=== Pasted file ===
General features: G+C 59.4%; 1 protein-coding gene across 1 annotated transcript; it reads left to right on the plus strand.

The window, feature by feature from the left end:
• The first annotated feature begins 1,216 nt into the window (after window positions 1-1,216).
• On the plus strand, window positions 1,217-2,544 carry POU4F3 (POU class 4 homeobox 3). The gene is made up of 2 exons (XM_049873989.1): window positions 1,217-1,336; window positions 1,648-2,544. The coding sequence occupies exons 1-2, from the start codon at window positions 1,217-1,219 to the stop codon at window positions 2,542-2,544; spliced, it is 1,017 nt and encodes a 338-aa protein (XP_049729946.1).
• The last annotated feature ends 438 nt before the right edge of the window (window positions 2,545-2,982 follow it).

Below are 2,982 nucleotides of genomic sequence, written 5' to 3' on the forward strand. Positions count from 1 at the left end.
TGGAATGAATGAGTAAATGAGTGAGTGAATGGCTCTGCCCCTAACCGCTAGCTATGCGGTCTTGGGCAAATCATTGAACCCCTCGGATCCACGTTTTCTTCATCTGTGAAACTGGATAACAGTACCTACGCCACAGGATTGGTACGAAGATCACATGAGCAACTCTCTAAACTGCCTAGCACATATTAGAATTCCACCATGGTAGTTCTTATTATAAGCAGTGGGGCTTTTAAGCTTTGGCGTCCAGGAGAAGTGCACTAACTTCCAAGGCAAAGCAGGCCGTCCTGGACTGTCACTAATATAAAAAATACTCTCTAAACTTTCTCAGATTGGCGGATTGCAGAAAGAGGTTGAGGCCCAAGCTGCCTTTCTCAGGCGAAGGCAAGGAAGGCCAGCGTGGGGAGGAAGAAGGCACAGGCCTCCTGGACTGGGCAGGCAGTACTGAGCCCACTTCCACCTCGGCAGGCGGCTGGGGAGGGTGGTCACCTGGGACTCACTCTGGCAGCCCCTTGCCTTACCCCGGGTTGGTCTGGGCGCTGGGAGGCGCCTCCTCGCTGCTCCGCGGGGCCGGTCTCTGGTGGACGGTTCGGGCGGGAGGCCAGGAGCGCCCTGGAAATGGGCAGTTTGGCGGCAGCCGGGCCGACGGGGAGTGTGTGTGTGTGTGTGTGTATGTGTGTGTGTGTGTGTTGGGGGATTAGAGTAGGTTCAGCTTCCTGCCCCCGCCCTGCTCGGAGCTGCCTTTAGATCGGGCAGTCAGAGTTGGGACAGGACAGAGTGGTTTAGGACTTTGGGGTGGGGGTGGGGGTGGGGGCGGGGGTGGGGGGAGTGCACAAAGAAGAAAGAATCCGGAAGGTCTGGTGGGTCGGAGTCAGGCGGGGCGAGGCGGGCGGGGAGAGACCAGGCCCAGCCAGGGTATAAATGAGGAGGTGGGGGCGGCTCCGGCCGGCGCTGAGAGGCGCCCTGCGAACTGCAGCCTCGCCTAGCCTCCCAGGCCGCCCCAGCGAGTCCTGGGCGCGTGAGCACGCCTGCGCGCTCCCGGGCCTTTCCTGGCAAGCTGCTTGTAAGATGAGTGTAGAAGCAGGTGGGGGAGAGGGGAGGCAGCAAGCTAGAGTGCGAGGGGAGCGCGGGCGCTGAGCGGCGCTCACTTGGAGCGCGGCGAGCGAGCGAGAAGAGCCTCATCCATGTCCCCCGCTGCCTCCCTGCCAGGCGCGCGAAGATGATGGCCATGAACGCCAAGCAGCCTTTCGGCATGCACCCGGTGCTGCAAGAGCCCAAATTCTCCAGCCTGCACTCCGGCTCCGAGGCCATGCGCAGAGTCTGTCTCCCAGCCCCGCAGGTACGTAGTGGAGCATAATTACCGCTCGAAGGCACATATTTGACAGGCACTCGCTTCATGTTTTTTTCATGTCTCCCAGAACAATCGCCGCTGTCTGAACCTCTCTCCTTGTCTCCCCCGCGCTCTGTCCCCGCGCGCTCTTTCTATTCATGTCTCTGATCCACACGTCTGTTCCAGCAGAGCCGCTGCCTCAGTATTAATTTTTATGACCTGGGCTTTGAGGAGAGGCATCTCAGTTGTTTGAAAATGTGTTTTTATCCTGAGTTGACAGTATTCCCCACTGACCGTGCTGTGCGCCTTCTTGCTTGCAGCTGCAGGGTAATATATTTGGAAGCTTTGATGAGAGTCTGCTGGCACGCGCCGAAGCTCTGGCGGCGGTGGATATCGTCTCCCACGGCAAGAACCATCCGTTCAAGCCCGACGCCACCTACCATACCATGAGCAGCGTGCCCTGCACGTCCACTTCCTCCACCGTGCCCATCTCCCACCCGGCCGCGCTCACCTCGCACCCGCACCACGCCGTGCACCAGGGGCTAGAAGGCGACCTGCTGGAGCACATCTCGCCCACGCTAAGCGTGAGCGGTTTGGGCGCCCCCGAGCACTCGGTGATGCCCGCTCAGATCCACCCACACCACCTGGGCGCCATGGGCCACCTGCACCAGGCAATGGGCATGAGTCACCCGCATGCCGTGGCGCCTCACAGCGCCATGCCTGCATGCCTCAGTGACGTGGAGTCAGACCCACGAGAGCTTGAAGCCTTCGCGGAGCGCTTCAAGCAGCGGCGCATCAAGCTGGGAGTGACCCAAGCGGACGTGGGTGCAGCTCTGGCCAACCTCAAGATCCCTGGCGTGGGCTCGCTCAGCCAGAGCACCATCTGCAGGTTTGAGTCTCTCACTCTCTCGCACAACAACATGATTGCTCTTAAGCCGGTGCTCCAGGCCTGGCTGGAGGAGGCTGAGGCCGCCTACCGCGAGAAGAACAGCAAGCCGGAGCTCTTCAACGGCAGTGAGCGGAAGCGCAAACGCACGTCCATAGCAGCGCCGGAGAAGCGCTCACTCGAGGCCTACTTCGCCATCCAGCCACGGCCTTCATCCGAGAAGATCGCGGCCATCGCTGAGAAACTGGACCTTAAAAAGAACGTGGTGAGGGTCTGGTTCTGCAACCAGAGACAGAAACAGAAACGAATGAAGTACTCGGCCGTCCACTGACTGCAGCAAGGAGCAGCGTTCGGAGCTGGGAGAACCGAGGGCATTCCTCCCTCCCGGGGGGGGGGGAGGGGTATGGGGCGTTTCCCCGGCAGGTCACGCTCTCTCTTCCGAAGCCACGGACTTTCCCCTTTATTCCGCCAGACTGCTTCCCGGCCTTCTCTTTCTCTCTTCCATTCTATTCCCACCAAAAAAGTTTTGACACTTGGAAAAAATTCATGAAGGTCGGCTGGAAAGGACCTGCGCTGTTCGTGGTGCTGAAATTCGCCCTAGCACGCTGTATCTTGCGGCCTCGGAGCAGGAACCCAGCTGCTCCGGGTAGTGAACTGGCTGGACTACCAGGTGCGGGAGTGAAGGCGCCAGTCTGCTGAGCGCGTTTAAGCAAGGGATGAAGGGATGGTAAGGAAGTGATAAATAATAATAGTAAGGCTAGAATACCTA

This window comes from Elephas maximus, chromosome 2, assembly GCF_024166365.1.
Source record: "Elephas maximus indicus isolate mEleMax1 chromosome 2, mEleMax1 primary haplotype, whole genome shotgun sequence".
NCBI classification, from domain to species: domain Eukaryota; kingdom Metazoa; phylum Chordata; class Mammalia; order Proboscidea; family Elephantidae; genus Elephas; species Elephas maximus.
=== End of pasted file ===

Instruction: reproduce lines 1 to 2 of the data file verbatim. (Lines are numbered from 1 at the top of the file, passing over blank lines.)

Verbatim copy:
General features: G+C 59.4%; 1 protein-coding gene across 1 annotated transcript; it reads left to right on the plus strand.

The window, feature by feature from the left end: